Doris was​ in her early forties when I arrived in my vile mustard-coloured coat with a brown velvet collar, my first ‘grown-up’ item of clothing. It was hung in the airing cupboard alongside some marijuana that Doris had grown in the garden her first summer in the house and was now drying out. I never wore the coat again, though we did smoke the dope. Being grown up and behaving like a lady were the main words of advice my mother had had for me on the way from Brighton to North London. Not such bad advice from someone for whom every new meeting held the possibility of ‘getting somewhere’. A marriage proposal – for her or me, it didn’t matter. A fairy-like personage would recognise the dreadful way life had treated her, and make recompense with an elegant flat and a fistful of paper money, or a pot of gold. ‘Behaving like a lady’ somehow cleaned the stained glass.

There was one photo, among the many in the large cardboard box my mother gave to Bill the boilerman, in the hope that one day, after we’d been evicted and found ourselves in a grand mansion, she’d get it back, one photo that I looked at with wonder. My mother was sitting on some steps down to the sea in Monte Carlo or somewhere in the south of France. Walking down those steps to the sea was a man I’d only heard of from my mother. It was Douglas Fairbanks Jr. A playboy who lived in a mansion and played as boys with rich mothers and fathers do. My mother was posing, with one leg pointing downwards to the sea and the other playfully curled beneath her in her white playsuit. Her arms behind her back were keeping her upright, exposing her breasts. Douglas Fairbanks was looking towards her appreciatively. The photo said no more than that a famous man looked at her, as if she were a mirror in which to check he still had it.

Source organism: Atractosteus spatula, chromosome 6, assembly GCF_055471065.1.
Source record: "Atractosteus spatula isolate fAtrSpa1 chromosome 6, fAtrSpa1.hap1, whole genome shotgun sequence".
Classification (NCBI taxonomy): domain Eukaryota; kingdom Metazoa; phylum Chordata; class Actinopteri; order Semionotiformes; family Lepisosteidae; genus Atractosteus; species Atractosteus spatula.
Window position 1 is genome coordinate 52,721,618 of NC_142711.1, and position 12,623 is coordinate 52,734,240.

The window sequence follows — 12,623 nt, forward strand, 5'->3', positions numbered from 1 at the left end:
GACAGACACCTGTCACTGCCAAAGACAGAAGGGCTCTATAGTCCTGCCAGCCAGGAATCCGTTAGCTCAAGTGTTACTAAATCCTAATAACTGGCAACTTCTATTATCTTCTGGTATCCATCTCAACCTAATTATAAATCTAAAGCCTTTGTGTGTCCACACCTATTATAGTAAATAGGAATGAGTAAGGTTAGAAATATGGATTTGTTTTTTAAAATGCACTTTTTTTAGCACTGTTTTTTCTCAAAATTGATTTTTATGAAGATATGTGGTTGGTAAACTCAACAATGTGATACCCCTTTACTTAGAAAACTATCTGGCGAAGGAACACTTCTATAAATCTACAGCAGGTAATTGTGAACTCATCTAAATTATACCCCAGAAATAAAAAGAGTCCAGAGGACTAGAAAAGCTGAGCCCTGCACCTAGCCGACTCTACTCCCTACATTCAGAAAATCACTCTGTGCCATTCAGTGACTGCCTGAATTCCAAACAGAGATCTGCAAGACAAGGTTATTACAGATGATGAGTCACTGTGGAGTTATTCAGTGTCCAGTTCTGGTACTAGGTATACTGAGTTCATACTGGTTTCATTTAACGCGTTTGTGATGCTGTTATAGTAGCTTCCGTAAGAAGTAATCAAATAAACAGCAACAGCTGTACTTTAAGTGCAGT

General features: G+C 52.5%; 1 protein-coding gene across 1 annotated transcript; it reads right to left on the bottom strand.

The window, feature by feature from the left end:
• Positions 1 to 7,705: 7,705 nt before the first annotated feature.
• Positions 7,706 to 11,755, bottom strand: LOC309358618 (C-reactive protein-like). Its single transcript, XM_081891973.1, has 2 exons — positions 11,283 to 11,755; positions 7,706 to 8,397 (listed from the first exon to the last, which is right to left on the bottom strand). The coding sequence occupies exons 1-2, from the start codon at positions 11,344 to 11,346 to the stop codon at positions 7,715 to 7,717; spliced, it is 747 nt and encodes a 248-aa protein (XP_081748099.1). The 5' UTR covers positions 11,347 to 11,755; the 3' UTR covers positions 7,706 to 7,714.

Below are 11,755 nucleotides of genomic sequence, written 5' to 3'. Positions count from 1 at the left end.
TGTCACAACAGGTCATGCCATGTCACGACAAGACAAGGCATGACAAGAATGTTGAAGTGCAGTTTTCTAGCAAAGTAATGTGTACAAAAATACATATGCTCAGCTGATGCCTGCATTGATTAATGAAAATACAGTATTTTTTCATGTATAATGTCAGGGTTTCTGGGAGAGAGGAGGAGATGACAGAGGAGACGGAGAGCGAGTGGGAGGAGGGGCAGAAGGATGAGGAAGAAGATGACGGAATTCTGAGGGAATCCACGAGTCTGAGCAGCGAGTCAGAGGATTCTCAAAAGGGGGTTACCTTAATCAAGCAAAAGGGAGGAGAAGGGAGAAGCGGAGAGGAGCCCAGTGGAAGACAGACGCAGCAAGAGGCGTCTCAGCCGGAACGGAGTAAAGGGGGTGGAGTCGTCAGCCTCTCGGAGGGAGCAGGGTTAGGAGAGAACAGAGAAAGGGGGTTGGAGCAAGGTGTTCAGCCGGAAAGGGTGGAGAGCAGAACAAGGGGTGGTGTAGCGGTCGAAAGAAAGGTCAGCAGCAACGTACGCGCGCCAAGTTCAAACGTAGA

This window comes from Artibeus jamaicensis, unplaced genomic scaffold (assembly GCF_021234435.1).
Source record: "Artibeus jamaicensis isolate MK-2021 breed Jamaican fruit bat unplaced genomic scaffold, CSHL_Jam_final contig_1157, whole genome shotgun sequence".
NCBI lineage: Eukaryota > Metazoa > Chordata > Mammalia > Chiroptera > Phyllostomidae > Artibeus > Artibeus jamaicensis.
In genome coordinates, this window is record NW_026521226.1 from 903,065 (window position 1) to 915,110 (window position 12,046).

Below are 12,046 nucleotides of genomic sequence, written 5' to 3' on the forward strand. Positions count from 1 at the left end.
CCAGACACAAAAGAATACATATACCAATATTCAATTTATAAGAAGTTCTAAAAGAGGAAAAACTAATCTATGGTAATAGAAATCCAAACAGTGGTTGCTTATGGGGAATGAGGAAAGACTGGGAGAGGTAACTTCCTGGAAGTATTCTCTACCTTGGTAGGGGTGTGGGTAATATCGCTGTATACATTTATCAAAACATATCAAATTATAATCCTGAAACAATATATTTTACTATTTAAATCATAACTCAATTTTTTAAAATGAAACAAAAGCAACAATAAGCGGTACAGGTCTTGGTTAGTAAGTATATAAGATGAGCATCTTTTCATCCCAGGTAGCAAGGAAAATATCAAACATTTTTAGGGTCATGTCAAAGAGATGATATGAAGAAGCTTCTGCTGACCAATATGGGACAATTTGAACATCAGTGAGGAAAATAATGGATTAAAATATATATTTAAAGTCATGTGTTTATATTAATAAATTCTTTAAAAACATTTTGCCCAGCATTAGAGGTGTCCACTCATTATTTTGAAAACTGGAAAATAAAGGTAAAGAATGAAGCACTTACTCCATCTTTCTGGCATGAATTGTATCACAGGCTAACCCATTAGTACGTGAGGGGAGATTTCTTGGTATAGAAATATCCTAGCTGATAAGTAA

To think, she said, when we were looking at the photo, I wasn’t born then. To think she could have had … anyone, but now she hadn’t got anything except the photos (almost certainly burned in the flats’ furnace). It was one of the photos my mother pulled out first when we sat down to review her past. All she had now, penniless and homeless, was for me to marry well somehow. Life lifted by my excellent wedding, she as a much loved mother-in-law. Into literary life? I don’t think that was what she had in mind. It was respectability, swagged curtains and martinis. But all she had was her frizzy-haired daughter with her nose stuck in a book. It was never going to happen. She must have known that. In the photo of her at her wedding my mother was as I had never seen her, incredibly beautiful. Getting married, to a handsome young man in the schmatter trade. But under the beauty, her eyes shone steely. She was on her way. It was uncanny. The beauty and the cold eyes.

This was her last chance, handing me over to a slightly famous writer. There were possibilities, but also the opportunity to get me off her hands. She wrote once or twice later to say that she was going out with a very nice Italian in the restaurant business. The picture told of a tall, dark man in his thirties, smiling at the camera with my mother behind it. In another letter she asked if I’d had any Valentine cards. She’d had ten. No, I said. I hadn’t had any. ‘No? Well. The way you look, like a dirty beatnik.’

I don’t think she thought it likely there was much room in the house, or the day, for behaving like a lady. Doris was what I’d expected of an independent woman of 43, a writer, a person with their own house and a son at boarding school. I don’t know why I expected anything of her, I hadn’t read The Golden Notebook, or any of the other books about women who actually lived lives. I sensed her confidence and sophistication. She exuded calm as we sipped the soup, though it turned out she felt nothing of the sort, as why should she, opening the door to an unmanageable waif and her mad mother who was much more in need of mothering. I keep finding myself on Doris’s side of the door, holding Grey Kitten, my hand rising, touching the lock, but not yet turning it to let the visitors (only one of whom was just a visitor) in. I must have caught something of her panic at what she had done. For me, turning up at a stranger’s house where I was to live for some time had been a pretty regular event.

When I was 44, about the same age as Doris then, with my own flat and daughter and an ex-husband who was my best friend, I had a long hard think about Doris then and what she had done. Her offer was immensely generous. If she had met me a few times, if we’d had coffee somewhere in Brighton, had me to stay for a few days, that would have made sense, but it would have raised expectations that might have been dashed. This was a rush into kindness. Perhaps all acts of generosity are that. Momentary acts. But where was the safety net for either of us?